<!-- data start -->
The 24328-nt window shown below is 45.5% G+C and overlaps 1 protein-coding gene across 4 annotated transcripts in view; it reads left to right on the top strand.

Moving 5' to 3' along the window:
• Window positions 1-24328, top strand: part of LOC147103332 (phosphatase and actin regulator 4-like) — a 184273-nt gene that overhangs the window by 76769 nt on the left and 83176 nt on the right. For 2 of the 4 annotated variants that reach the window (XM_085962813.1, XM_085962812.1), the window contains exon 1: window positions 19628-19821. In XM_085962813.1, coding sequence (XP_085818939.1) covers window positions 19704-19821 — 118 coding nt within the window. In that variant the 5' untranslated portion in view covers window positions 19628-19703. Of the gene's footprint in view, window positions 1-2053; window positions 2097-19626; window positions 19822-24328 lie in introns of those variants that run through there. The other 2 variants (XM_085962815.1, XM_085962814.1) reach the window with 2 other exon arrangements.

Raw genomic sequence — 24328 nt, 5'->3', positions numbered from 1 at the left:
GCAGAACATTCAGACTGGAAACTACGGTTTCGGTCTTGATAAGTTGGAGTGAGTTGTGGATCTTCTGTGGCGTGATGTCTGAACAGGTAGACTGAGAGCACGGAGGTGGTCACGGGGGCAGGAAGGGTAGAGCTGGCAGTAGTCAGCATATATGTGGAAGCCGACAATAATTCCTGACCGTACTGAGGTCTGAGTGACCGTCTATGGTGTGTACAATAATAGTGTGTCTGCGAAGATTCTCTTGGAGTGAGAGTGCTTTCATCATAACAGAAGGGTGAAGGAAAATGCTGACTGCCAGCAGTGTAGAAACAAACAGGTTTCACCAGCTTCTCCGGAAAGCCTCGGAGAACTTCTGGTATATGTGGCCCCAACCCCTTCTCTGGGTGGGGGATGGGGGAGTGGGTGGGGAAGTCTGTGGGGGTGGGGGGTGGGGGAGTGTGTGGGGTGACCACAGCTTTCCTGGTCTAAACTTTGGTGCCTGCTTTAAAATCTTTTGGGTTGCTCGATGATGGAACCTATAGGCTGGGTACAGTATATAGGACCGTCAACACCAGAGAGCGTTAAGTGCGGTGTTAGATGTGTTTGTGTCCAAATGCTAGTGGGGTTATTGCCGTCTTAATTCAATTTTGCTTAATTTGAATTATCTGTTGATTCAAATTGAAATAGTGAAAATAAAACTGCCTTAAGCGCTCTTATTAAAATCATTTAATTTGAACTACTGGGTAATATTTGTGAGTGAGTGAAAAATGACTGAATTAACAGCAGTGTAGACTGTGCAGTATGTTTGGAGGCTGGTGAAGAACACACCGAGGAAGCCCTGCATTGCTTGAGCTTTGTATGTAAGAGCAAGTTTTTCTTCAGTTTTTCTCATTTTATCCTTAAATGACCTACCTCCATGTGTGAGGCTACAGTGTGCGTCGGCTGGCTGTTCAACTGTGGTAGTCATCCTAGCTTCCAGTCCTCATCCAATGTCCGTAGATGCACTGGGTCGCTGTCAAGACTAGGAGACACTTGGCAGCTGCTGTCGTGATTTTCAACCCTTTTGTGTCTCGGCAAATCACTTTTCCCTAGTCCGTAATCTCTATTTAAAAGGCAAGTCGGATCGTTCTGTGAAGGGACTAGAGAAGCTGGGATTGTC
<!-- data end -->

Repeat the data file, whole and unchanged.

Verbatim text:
The 24328-nt window shown below is 45.5% G+C and overlaps 1 protein-coding gene across 4 annotated transcripts in view; it reads left to right on the top strand.

Moving 5' to 3' along the window:
• Window positions 1-24328, top strand: part of LOC147103332 (phosphatase and actin regulator 4-like) — a 184273-nt gene that overhangs the window by 76769 nt on the left and 83176 nt on the right. For 2 of the 4 annotated variants that reach the window (XM_085962813.1, XM_085962812.1), the window contains exon 1: window positions 19628-19821. In XM_085962813.1, coding sequence (XP_085818939.1) covers window positions 19704-19821 — 118 coding nt within the window. In that variant the 5' untranslated portion in view covers window positions 19628-19703. Of the gene's footprint in view, window positions 1-2053; window positions 2097-19626; window positions 19822-24328 lie in introns of those variants that run through there. The other 2 variants (XM_085962815.1, XM_085962814.1) reach the window with 2 other exon arrangements.

Raw genomic sequence — 24328 nt, 5'->3', positions numbered from 1 at the left:
GCAGAACATTCAGACTGGAAACTACGGTTTCGGTCTTGATAAGTTGGAGTGAGTTGTGGATCTTCTGTGGCGTGATGTCTGAACAGGTAGACTGAGAGCACGGAGGTGGTCACGGGGGCAGGAAGGGTAGAGCTGGCAGTAGTCAGCATATATGTGGAAGCCGACAATAATTCCTGACCGTACTGAGGTCTGAGTGACCGTCTATGGTGTGTACAATAATAGTGTGTCTGCGAAGATTCTCTTGGAGTGAGAGTGCTTTCATCATAACAGAAGGGTGAAGGAAAATGCTGACTGCCAGCAGTGTAGAAACAAACAGGTTTCACCAGCTTCTCCGGAAAGCCTCGGAGAACTTCTGGTATATGTGGCCCCAACCCCTTCTCTGGGTGGGGGATGGGGGAGTGGGTGGGGAAGTCTGTGGGGGTGGGGGGTGGGGGAGTGTGTGGGGTGACCACAGCTTTCCTGGTCTAAACTTTGGTGCCTGCTTTAAAATCTTTTGGGTTGCTCGATGATGGAACCTATAGGCTGGGTACAGTATATAGGACCGTCAACACCAGAGAGCGTTAAGTGCGGTGTTAGATGTGTTTGTGTCCAAATGCTAGTGGGGTTATTGCCGTCTTAATTCAATTTTGCTTAATTTGAATTATCTGTTGATTCAAATTGAAATAGTGAAAATAAAACTGCCTTAAGCGCTCTTATTAAAATCATTTAATTTGAACTACTGGGTAATATTTGTGAGTGAGTGAAAAATGACTGAATTAACAGCAGTGTAGACTGTGCAGTATGTTTGGAGGCTGGTGAAGAACACACCGAGGAAGCCCTGCATTGCTTGAGCTTTGTATGTAAGAGCAAGTTTTTCTTCAGTTTTTCTCATTTTATCCTTAAATGACCTACCTCCATGTGTGAGGCTACAGTGTGCGTCGGCTGGCTGTTCAACTGTGGTAGTCATCCTAGCTTCCAGTCCTCATCCAATGTCCGTAGATGCACTGGGTCGCTGTCAAGACTAGGAGACACTTGGCAGCTGCTGTCGTGATTTTCAACCCTTTTGTGTCTCGGCAAATCACTTTTCCCTAGTCCGTAATCTCTATTTAAAAGGCAAGTCGGATCGTTCTGTGAAGGGACTAGAGAAGCTGGGATTGTC